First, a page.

very closely during the first month and then approxi-
mately on a monthly basis thereafter. Follow-up was 14
months for the left eye and 10 months for the right eye.
Two weeks after the surgery, CDVA was 0.3 in the
left eye (+1.50 - 6.50 × 163˚) and 0.45 in the right eye
(–1.50 - 3.00 × 10˚). The iris prostheses were well posi-
tioned and covered the entire iris defect. There was no
rise in IOP and values were within normal range (OD: 21
mmHg; OS: 20 mmHg). Endothelial cell density was
1446 cells/mm2 in the left eye and 584 cells/mm2 in the
right eye and no corneal decompensation occurred. There
were no postoperative complications except a small cor-
neal oedema in both eyes which had resolved within a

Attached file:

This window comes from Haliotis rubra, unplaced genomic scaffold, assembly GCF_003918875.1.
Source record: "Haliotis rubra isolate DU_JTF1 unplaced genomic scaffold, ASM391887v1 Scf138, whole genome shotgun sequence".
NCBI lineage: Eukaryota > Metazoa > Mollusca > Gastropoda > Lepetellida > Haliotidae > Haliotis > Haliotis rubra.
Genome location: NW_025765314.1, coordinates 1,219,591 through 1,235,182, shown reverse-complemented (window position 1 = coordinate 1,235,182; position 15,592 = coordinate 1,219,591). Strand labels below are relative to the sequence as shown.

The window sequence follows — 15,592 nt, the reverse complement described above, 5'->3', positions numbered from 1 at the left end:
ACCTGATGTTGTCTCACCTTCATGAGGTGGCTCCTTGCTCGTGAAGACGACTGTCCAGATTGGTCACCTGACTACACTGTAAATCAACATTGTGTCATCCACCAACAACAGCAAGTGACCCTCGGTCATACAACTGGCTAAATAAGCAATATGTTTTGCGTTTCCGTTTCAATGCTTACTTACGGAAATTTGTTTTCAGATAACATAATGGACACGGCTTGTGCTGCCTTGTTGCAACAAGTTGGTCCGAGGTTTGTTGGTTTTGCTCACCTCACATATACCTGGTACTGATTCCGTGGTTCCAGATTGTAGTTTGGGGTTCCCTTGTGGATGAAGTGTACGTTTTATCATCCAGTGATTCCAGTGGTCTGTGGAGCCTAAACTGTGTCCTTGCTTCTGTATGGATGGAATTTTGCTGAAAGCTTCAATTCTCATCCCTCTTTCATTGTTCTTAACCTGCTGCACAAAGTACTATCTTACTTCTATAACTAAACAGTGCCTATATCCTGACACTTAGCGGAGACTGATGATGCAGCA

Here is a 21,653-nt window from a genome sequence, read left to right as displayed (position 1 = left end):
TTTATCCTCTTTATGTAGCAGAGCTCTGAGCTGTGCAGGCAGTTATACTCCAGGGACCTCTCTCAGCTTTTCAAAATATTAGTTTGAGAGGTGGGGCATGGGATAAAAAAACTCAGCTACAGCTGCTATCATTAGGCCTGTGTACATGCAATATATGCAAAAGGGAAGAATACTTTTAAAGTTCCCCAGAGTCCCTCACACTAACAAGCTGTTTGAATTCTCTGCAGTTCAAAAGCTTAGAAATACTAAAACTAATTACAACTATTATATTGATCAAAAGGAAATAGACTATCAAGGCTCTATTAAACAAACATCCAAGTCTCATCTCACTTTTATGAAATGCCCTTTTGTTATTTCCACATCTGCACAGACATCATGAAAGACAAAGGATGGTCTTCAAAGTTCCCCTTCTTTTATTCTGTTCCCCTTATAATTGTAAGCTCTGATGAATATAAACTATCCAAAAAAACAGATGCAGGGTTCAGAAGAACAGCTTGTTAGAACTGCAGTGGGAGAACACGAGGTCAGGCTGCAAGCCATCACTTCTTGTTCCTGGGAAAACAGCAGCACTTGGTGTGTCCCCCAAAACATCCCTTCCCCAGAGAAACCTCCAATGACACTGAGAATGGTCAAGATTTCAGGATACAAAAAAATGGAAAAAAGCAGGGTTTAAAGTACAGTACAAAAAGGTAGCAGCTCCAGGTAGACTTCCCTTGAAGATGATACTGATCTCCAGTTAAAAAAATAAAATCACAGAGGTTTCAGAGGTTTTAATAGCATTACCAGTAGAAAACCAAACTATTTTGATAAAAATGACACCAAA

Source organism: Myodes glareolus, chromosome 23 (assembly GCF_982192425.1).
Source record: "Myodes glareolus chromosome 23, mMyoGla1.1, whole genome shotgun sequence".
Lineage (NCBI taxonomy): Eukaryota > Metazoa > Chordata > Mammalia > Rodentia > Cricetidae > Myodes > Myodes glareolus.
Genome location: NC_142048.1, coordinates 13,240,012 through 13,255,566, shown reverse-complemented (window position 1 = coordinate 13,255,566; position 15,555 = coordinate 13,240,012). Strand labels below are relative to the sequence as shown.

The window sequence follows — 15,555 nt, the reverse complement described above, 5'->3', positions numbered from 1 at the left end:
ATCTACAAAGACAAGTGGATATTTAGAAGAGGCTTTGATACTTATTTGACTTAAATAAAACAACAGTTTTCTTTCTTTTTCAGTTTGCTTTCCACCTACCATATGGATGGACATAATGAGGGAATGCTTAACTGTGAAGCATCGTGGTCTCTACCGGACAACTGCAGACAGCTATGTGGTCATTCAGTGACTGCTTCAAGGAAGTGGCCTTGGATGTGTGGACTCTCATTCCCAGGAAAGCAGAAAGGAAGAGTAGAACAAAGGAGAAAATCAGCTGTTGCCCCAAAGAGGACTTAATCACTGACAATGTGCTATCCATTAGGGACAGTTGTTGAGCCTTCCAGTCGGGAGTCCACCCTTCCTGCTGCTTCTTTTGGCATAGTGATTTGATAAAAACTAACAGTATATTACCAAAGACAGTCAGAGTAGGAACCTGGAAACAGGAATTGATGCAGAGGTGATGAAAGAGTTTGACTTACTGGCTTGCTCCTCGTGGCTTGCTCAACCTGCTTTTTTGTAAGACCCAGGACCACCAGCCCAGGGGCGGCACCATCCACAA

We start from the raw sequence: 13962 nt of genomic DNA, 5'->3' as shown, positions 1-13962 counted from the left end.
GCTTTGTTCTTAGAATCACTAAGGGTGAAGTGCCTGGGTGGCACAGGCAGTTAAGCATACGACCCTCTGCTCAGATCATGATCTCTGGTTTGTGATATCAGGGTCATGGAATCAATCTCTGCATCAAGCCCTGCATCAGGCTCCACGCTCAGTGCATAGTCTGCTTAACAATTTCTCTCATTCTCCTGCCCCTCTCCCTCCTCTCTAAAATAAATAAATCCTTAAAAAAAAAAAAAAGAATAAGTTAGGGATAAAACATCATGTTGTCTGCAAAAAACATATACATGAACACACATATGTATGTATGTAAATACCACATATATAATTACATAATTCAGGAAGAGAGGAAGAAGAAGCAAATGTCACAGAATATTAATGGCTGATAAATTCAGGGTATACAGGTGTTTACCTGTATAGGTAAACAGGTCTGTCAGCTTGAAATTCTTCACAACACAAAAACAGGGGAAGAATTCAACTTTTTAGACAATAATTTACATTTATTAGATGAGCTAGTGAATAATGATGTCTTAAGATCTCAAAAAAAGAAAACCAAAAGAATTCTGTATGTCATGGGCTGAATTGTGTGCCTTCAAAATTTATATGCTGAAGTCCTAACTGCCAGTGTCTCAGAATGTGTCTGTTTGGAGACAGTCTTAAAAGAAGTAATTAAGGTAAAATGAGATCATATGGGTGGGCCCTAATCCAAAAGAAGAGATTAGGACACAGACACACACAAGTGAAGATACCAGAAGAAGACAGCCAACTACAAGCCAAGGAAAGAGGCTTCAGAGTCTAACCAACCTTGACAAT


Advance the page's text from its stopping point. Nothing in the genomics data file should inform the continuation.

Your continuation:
month post-surgery. At the 6-month follow-up visit,
CDVA had improved to 0.6 (20/33) in the left eye (–1.00
- 1.00 × 12˚) and had remained at 0.45 in the right eye
(–2.50 - 2.75 × 17˚). At the 10-month visit, an IOP spike
occurred in the left eye (33 mmHg) requiring an increase
in antiglaucoma medications i.e. Acetazolamide (Diamox,
Goldshield Pharmaceuticals Ltd, UK), Dorzolamide/
Timolol (Cosopt, MSD, Belgium), Latanoprost (Xalatan,
Pfizer, Belgium) and Brinzolamide/Timolol (Azarga,
Alcon, Belgium). At the most recent follow-up visit
(June 2011), the CDVA had improved to 0.6 (20/33) in
the right eye and had remained stable in the left eye (0.6).
IOP was normal in both eyes (OS: 17 mmHg; OD: 14
mmHg). The patient was delighted with the results. Her
visual symptoms had resolved and she was very satisfied